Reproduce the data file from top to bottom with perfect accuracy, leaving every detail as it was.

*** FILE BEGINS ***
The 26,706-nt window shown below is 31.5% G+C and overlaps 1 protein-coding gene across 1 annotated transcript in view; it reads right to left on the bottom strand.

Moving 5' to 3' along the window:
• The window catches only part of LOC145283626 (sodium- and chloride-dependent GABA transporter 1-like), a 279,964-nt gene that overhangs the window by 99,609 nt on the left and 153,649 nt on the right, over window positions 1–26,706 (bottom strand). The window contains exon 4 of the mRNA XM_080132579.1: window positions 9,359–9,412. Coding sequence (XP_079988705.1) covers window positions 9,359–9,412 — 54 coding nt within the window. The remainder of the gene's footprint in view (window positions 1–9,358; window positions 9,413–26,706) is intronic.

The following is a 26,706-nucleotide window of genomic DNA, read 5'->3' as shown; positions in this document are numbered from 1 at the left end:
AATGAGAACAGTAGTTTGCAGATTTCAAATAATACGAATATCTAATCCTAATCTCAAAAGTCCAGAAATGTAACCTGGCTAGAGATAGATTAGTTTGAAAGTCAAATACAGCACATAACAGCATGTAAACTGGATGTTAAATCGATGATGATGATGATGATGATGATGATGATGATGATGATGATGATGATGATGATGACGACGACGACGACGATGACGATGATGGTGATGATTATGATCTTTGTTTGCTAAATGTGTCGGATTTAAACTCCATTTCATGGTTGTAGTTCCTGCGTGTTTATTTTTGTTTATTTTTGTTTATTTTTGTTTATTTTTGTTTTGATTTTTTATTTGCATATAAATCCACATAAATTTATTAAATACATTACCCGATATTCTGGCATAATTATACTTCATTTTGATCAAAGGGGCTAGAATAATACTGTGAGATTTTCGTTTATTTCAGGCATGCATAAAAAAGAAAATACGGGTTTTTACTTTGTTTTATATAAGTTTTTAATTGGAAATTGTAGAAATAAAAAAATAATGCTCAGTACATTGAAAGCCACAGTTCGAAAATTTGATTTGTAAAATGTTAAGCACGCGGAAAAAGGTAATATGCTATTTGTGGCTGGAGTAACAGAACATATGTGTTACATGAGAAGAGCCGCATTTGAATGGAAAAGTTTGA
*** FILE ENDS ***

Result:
The 26,706-nt window shown below is 31.5% G+C and overlaps 1 protein-coding gene across 1 annotated transcript in view; it reads right to left on the bottom strand.

Moving 5' to 3' along the window:
• The window catches only part of LOC145283626 (sodium- and chloride-dependent GABA transporter 1-like), a 279,964-nt gene that overhangs the window by 99,609 nt on the left and 153,649 nt on the right, over window positions 1–26,706 (bottom strand). The window contains exon 4 of the mRNA XM_080132579.1: window positions 9,359–9,412. Coding sequence (XP_079988705.1) covers window positions 9,359–9,412 — 54 coding nt within the window. The remainder of the gene's footprint in view (window positions 1–9,358; window positions 9,413–26,706) is intronic.

The following is a 26,706-nucleotide window of genomic DNA, read 5'->3' as shown; positions in this document are numbered from 1 at the left end:
AATGAGAACAGTAGTTTGCAGATTTCAAATAATACGAATATCTAATCCTAATCTCAAAAGTCCAGAAATGTAACCTGGCTAGAGATAGATTAGTTTGAAAGTCAAATACAGCACATAACAGCATGTAAACTGGATGTTAAATCGATGATGATGATGATGATGATGATGATGATGATGATGATGATGATGATGATGATGACGACGACGACGACGATGACGATGATGGTGATGATTATGATCTTTGTTTGCTAAATGTGTCGGATTTAAACTCCATTTCATGGTTGTAGTTCCTGCGTGTTTATTTTTGTTTATTTTTGTTTATTTTTGTTTATTTTTGTTTTGATTTTTTATTTGCATATAAATCCACATAAATTTATTAAATACATTACCCGATATTCTGGCATAATTATACTTCATTTTGATCAAAGGGGCTAGAATAATACTGTGAGATTTTCGTTTATTTCAGGCATGCATAAAAAAGAAAATACGGGTTTTTACTTTGTTTTATATAAGTTTTTAATTGGAAATTGTAGAAATAAAAAAATAATGCTCAGTACATTGAAAGCCACAGTTCGAAAATTTGATTTGTAAAATGTTAAGCACGCGGAAAAAGGTAATATGCTATTTGTGGCTGGAGTAACAGAACATATGTGTTACATGAGAAGAGCCGCATTTGAATGGAAAAGTTTGA